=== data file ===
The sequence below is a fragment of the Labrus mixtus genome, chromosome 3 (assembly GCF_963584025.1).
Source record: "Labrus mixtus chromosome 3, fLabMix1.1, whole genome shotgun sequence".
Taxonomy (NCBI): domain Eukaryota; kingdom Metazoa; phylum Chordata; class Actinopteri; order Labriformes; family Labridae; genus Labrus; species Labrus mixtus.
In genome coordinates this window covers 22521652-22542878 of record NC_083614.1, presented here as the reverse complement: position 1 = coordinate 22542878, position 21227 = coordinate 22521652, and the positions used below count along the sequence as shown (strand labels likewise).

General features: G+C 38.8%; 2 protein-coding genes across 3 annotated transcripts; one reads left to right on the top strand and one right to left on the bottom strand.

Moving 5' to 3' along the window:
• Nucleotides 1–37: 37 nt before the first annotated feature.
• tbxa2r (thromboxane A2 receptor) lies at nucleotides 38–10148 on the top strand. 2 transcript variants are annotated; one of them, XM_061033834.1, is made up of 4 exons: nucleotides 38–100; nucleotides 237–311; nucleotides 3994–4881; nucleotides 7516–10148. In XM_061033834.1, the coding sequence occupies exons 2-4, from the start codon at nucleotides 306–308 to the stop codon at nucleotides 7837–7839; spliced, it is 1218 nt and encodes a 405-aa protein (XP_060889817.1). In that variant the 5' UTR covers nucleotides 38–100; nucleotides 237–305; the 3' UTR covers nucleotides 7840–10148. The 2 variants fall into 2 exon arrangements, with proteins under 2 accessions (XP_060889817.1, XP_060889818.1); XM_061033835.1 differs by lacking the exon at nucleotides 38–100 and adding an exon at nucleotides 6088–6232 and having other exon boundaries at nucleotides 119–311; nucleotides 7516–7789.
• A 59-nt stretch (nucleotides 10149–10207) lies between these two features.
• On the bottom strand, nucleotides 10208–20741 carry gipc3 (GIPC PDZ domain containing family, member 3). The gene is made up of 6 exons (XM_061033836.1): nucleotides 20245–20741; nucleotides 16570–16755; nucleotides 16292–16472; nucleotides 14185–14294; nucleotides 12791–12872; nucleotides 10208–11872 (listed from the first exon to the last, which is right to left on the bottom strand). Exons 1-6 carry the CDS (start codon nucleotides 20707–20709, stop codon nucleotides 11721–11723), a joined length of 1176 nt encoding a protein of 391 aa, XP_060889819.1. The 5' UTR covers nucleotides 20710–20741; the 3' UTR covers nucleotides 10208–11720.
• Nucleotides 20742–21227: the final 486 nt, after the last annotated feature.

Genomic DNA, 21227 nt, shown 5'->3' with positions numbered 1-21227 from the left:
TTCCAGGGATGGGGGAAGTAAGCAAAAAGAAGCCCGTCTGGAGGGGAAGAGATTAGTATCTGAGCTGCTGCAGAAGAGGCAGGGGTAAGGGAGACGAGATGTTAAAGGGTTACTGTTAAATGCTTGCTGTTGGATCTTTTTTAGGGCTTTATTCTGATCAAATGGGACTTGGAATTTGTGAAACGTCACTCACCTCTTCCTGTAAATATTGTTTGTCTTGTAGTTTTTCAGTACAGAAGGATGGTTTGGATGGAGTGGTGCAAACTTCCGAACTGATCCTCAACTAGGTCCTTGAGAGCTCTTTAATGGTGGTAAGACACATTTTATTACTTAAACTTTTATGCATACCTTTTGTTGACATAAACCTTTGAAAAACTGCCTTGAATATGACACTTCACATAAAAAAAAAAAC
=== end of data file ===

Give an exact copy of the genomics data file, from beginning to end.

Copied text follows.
The sequence below is a fragment of the Labrus mixtus genome, chromosome 3 (assembly GCF_963584025.1).
Source record: "Labrus mixtus chromosome 3, fLabMix1.1, whole genome shotgun sequence".
Taxonomy (NCBI): domain Eukaryota; kingdom Metazoa; phylum Chordata; class Actinopteri; order Labriformes; family Labridae; genus Labrus; species Labrus mixtus.
In genome coordinates this window covers 22521652-22542878 of record NC_083614.1, presented here as the reverse complement: position 1 = coordinate 22542878, position 21227 = coordinate 22521652, and the positions used below count along the sequence as shown (strand labels likewise).

General features: G+C 38.8%; 2 protein-coding genes across 3 annotated transcripts; one reads left to right on the top strand and one right to left on the bottom strand.

Moving 5' to 3' along the window:
• Nucleotides 1–37: 37 nt before the first annotated feature.
• tbxa2r (thromboxane A2 receptor) lies at nucleotides 38–10148 on the top strand. 2 transcript variants are annotated; one of them, XM_061033834.1, is made up of 4 exons: nucleotides 38–100; nucleotides 237–311; nucleotides 3994–4881; nucleotides 7516–10148. In XM_061033834.1, the coding sequence occupies exons 2-4, from the start codon at nucleotides 306–308 to the stop codon at nucleotides 7837–7839; spliced, it is 1218 nt and encodes a 405-aa protein (XP_060889817.1). In that variant the 5' UTR covers nucleotides 38–100; nucleotides 237–305; the 3' UTR covers nucleotides 7840–10148. The 2 variants fall into 2 exon arrangements, with proteins under 2 accessions (XP_060889817.1, XP_060889818.1); XM_061033835.1 differs by lacking the exon at nucleotides 38–100 and adding an exon at nucleotides 6088–6232 and having other exon boundaries at nucleotides 119–311; nucleotides 7516–7789.
• A 59-nt stretch (nucleotides 10149–10207) lies between these two features.
• On the bottom strand, nucleotides 10208–20741 carry gipc3 (GIPC PDZ domain containing family, member 3). The gene is made up of 6 exons (XM_061033836.1): nucleotides 20245–20741; nucleotides 16570–16755; nucleotides 16292–16472; nucleotides 14185–14294; nucleotides 12791–12872; nucleotides 10208–11872 (listed from the first exon to the last, which is right to left on the bottom strand). Exons 1-6 carry the CDS (start codon nucleotides 20707–20709, stop codon nucleotides 11721–11723), a joined length of 1176 nt encoding a protein of 391 aa, XP_060889819.1. The 5' UTR covers nucleotides 20710–20741; the 3' UTR covers nucleotides 10208–11720.
• Nucleotides 20742–21227: the final 486 nt, after the last annotated feature.

Genomic DNA, 21227 nt, shown 5'->3' with positions numbered 1-21227 from the left:
TTCCAGGGATGGGGGAAGTAAGCAAAAAGAAGCCCGTCTGGAGGGGAAGAGATTAGTATCTGAGCTGCTGCAGAAGAGGCAGGGGTAAGGGAGACGAGATGTTAAAGGGTTACTGTTAAATGCTTGCTGTTGGATCTTTTTTAGGGCTTTATTCTGATCAAATGGGACTTGGAATTTGTGAAACGTCACTCACCTCTTCCTGTAAATATTGTTTGTCTTGTAGTTTTTCAGTACAGAAGGATGGTTTGGATGGAGTGGTGCAAACTTCCGAACTGATCCTCAACTAGGTCCTTGAGAGCTCTTTAATGGTGGTAAGACACATTTTATTACTTAAACTTTTATGCATACCTTTTGTTGACATAAACCTTTGAAAAACTGCCTTGAATATGACACTTCACATAAAAAAAAAAAC